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Students Across the US Write Code to Control Zero Gravity Satellites on ISS
Jan 26, 2012 (03:01 PM EST)
Out of this World Robotics Competition Brings Together Young Aerospace Engineers on Earth
GLASTONBURY, Conn., Jan. 26, 2012 /PRNewswire/ -- Twenty seven teams of high school students from across the United States competed in the Zero Robotics SPHERES Challenge which took place at MIT in Cambridge, MA and aboard the International Space Station (ISS) this week. "Team Rocket" from River Hill High School, Maryland, "Storming Robots" from Storming Robots LLC, of New Jersey and "SPHEREZ of Influence" from Rockledge High School, Florida posted the best cumulative score out of 9 multi team 'alliances' seeing their code tested in space by real astronauts.
Known collectively as "Alliance Rocket," the students from Clarksville, Branchburg and Rockledge collaborated by programming software code which enabled miniature basketball-sized satellites called SPHERES, (Synchronized Position Hold Engage and Reorient Experimental Satellites) aboard the ISS to find tools, reach imaginary asteroids, collect a 'sample' of Helium-3 and deposit it in a virtual processing station. The final heats of the tournament took place aboard the orbiting International Space Station as the competing teams watched live on screens at the MIT campus on Earth. For news and information on upcoming Zero Robotics events and the new high school season beginning in September 2012, visit www.zerorobotics.org.
"The students of Team Rocket learned to work as a team in an exciting real life experience solving a challenging problem involving strategy and analysis while combining their knowledge of computer programming, physics and calculus," said Anne Contney, Computer Science teacher at River Hill High School. "They were introduced to careers in engineering, computer programming and space science. Their mentors taught, challenged and inspired them to become champions and achieve beyond their wildest dreams."
The idea for Zero Robotics originated with astronaut Greg Chamitoff, an MIT graduate and a flight engineer and science officer during Expeditions 17 and 18 on the space station. SHPERES has been operating on the ISS since 2006.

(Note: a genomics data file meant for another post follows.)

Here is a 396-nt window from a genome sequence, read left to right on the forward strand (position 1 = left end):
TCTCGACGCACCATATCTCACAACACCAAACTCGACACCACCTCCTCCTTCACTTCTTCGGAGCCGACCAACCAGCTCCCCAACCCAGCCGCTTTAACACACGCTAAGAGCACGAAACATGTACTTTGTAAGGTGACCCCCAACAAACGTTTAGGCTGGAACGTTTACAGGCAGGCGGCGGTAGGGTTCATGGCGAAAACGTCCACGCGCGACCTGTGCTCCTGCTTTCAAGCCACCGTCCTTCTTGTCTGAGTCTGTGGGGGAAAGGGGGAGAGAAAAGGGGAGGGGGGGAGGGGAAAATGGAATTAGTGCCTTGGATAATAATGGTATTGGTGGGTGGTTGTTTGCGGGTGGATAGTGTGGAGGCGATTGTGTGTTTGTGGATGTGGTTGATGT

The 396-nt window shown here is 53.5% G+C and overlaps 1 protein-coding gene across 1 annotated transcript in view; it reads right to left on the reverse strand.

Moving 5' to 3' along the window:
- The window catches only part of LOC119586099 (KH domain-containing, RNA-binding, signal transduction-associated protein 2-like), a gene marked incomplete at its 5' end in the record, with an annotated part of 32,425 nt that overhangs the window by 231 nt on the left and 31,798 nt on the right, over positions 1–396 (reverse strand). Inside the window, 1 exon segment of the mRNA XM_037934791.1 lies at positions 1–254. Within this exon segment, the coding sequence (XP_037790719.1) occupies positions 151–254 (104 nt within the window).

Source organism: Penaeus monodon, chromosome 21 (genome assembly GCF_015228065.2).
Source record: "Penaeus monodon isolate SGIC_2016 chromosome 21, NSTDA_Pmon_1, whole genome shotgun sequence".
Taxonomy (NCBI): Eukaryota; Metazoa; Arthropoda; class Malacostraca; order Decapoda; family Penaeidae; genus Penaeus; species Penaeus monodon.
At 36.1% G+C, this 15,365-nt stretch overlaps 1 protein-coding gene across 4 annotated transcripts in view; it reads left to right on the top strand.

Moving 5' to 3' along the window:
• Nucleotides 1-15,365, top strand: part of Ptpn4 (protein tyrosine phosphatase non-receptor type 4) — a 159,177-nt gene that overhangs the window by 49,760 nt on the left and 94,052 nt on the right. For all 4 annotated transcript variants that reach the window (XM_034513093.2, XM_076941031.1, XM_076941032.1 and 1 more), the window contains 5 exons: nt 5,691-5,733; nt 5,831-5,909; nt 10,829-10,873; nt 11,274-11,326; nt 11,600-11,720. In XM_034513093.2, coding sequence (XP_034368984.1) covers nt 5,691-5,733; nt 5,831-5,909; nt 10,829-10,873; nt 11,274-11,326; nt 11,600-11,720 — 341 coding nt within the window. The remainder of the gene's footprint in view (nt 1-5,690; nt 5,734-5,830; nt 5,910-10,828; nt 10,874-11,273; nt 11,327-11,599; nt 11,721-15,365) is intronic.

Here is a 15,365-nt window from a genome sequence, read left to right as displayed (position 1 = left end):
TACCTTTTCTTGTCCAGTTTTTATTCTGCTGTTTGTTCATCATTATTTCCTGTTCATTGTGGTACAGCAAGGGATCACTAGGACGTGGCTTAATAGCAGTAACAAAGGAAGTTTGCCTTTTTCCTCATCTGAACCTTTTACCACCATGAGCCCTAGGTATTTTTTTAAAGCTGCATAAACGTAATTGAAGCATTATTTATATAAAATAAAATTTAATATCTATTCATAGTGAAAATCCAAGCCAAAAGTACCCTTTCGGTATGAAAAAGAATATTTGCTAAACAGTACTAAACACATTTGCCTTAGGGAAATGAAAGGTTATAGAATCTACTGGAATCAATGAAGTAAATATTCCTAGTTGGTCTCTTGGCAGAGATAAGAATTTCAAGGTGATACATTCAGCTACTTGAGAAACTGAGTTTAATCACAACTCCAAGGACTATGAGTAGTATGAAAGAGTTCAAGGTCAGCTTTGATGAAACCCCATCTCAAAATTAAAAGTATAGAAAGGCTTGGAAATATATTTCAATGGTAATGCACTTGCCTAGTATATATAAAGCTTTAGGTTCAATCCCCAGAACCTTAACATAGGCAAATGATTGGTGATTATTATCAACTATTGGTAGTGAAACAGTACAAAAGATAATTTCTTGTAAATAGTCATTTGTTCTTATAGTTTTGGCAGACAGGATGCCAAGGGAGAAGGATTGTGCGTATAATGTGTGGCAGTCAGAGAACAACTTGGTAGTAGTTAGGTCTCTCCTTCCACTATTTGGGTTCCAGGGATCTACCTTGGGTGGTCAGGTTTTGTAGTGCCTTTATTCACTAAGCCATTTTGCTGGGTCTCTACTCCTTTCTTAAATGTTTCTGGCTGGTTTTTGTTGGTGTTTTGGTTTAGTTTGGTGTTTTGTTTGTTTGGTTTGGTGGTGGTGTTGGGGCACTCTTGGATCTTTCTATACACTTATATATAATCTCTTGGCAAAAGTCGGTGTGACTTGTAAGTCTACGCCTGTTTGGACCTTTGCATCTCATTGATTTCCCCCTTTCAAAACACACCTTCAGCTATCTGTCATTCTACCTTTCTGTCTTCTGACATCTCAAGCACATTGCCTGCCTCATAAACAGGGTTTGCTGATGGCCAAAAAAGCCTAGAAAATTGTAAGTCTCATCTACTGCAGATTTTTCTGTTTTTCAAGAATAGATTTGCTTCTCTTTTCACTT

The goal of the program is to build critical engineering skills for students, such as problem solving, design thought process, operations training and team work. Students are not required to have previous programming experience before the project. After a tutorial on how to program the robots, the teams strategize, design and test their coded solutions in a computer simulation environment.
"This year's tournament involved two contradicting activities: competition and collaboration," said Alvar Saenz-Otero, lead scientist of the SPHERES project. "It was very exciting to see how teams developed strategies that helped them collaborate to gain the most points while maintaining a competitive advantage."
The TopCoder software community built the NASA and DARPA-funded competition platform as part of the challenge to conduct experiments with satellites aboard the International Space Station. The community has been working with MIT Space Systems Lab and Aurora Flight Sciences under the sponsorship of NASA and DARPA to create the competition. SPHERES was originally developed to demonstrate the basics of formation flight, autonomous docking and other multi-spacecraft control algorithms, using beacons as reference for the satellites, to fly formation with or dock to the beacon. A number of programs define various incremental tests including attitude control (performing a series of rotations), attitude-only tracking, attitude and range tracking, docking with handheld and mounted beacons, etc. Formation flight and autonomous docking are important enabling technologies for distributed architectures. Each satellite has 12 thrusters and a tank with CO2 for propellant.
TopCoder's expertise in the world of online programming competitions that deliver quality software has been used to create a custom platform and interface designed to make students' ideas for experiments become reality and to inspire future scientists and engineers so that they will view working in space as "normal," and will grow up pushing the limits of engineering and space exploration.
Zero Robotics opens the state of the art research facilities on the ISS to high-school students who write programs that may actually control a satellite in space. The competitions require students to develop an understanding of how to make these satellites work together. Such swarms of satellites could be used to create giant telescope mirrors in space with precision and assemble future space stations without the need for human spacewalks.
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